Environmentalists in Blinders

Extremely "green" activists have a strange way of going about improving the environment. Consider their behavior in the battle over a proposal to build a power plant in Kosovo.

Kosovo gets its electricity from two power plants built when the southeastern European nation was part of Communist-run Yugoslavia. Back then, a state-owned corporation ran the plants and — in typical communist fashion — also managed restaurants, transportation and health care enterprises.

After decades of opaque government ownership, the older of these plants now has earned a rather dubious honor. The World Bank has named it "the worst single-point source of pollution" in Europe. Air pollution in Kosovo reportedly causes 835 premature deaths and some 11,600 emergency room visits a year.

The proposed solution is to close the oldest, dirtiest plant, refurbish the other and build a brand new power plant. But environmental activists will have none of it. The trouble with the plan, from their point of view, is that the new plant will be powered by coal.

Why coal? It so happens that Kosovo is sitting on the world's fifth largest reserves of lignite coal.

According to the World Bank, replacing the old plant with a new one and refurbishing the other existing plant would make a huge improvement in air quality. Specifically, it would reduce particulate matter by 90 percent and cut emissions of air pollutants like SOx and NOx by 70 percent. But environmental activists are so locked on their opposition to this "dirty fossil fuel" that they can't see these incredible health and environmental improvements to the lives of Kosovars.

The same story has been played out in South Africa and Pakistan. There, the U.S. and some international aid groups were swayed to vote against foreign aid for new coal plants because of the alleged contribution to global warming.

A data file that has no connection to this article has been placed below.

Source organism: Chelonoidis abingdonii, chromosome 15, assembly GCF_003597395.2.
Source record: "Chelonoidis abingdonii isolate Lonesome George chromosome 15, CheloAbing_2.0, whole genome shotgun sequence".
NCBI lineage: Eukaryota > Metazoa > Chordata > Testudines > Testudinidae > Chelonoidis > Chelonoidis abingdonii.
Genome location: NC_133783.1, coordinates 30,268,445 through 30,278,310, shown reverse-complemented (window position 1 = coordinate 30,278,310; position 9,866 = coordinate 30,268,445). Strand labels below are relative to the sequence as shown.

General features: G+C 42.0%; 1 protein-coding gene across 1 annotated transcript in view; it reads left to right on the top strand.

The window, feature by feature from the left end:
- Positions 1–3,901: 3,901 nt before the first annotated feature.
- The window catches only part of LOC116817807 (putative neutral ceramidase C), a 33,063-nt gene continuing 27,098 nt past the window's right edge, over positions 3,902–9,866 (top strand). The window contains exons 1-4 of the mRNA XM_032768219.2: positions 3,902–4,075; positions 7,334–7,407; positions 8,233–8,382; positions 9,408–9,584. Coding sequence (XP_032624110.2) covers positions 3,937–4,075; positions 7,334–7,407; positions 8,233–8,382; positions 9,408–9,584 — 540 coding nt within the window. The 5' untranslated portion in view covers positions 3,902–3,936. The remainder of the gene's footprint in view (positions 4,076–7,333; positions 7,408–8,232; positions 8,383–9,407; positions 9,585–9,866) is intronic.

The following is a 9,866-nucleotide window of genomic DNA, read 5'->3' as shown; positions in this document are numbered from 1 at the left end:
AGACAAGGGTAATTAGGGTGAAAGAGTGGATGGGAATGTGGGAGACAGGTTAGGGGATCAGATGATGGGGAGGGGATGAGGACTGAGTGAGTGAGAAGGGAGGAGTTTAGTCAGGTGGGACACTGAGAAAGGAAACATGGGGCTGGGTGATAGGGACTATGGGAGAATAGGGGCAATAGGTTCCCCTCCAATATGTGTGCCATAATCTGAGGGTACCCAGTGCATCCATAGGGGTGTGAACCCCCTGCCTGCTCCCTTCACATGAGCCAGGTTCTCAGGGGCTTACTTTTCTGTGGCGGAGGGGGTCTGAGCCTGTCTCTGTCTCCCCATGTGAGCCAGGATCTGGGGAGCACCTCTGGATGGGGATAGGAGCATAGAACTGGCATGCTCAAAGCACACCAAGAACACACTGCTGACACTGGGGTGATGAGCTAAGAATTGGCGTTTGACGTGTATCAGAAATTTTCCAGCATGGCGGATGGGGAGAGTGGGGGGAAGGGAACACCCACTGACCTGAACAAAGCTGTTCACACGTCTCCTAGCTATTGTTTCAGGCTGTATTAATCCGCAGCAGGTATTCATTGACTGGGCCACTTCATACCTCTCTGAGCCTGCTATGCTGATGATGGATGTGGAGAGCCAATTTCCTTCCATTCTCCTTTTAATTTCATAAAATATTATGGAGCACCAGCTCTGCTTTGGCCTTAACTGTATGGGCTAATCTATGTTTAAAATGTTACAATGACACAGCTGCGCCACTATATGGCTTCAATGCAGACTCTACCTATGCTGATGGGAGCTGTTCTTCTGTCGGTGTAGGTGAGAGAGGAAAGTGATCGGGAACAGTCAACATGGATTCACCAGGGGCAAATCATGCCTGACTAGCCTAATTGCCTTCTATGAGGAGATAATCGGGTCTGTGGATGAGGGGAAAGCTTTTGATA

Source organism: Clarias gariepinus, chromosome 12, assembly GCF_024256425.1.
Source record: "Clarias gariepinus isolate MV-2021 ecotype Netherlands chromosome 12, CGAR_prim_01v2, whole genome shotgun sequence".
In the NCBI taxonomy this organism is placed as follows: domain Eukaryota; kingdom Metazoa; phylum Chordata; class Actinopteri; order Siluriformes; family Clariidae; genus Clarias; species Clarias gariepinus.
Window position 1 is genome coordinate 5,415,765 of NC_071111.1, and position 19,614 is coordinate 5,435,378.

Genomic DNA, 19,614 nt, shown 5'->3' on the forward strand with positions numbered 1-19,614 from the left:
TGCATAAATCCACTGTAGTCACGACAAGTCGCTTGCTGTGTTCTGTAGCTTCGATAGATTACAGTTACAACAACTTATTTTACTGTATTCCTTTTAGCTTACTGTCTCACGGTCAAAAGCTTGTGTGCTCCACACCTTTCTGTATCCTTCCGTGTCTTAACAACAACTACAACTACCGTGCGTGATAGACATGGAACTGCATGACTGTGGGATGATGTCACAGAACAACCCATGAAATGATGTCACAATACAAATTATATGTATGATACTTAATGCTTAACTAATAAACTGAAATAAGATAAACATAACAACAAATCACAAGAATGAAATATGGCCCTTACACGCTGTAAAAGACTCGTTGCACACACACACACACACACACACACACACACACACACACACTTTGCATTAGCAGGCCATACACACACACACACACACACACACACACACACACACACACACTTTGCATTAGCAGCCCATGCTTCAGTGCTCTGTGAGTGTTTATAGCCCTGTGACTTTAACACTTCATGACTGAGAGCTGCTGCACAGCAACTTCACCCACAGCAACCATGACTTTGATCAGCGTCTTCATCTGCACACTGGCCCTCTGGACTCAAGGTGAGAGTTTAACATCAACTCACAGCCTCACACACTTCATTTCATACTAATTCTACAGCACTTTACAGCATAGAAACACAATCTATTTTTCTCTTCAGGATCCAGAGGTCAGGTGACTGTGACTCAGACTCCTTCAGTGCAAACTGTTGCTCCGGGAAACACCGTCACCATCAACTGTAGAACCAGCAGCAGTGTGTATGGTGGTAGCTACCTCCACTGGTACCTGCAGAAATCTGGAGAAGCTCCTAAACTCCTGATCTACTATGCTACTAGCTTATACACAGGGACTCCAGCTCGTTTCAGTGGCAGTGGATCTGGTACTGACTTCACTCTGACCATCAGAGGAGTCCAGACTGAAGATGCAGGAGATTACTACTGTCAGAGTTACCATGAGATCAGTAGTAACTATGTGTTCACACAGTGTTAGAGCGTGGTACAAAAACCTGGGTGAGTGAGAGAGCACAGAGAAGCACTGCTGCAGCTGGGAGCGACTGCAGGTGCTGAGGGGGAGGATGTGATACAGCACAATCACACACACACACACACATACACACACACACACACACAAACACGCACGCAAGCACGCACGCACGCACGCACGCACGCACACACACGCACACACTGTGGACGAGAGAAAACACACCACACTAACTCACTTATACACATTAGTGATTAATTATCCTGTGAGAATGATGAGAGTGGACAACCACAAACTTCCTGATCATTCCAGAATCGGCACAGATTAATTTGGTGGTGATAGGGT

It is happening here in America too, where many of those activists occupy seats of power as unelected federal bureaucrats promulgating President Obama's climate action plan. But even if the entire industrialized world stoppered all carbon dioxide emissions today — no coal power plants, driving, using household appliances, turning on the light switch or running factories — only 0.278 degrees Celsius in heat would be averted by the end of this century.

The problem with this activism is much bigger, though. The key to a healthy environment is economic prosperity. As the Heritage Foundation/Wall Street Journal's Index of Economic Freedom has shown consistently over the decades, wealthier nations are cleaner nations, for the simple reason that they can afford to be. People trapped in poverty do not have the luxury of caring for endangered species or managing air quality, let alone having resources to develop technological advances to use natural resources more efficiently. In other words, if you care about protecting the environment, you should work like the dickens to advance economic development.

One of the most important ingredients to economic growth, whether in Kosovo or Kansas, is access to affordable, reliable energy. That's exactly what a modern, coal-fired power plant could give the people of Kosovo, and exactly what they currently lack.

Someone wanting to open a small business in Kosovo now has to wait, on average, more than two months to get connected to the electrical grid. Medium firms must wait over four months. And once you're on the grid, you can expect power outages on 11 days of every month.

Small wonder the unemployment rate is more than 30 percent. That's why the World Bank identifies access to electricity as one of the biggest barriers to economic growth in Kosovo.

Radical environmentalists may wave their signs and think they're helping to save the earth. But economic development fueled by affordable, reliable energy is far more effective in lifting people out of poverty and taking care of the earth we live on, the water we drink and the air we breathe.

About the Author

Katie Tubb Policy Analyst
Thomas A. Roe Institute for Economic Policy Studies

Originally appeared in the Washington Times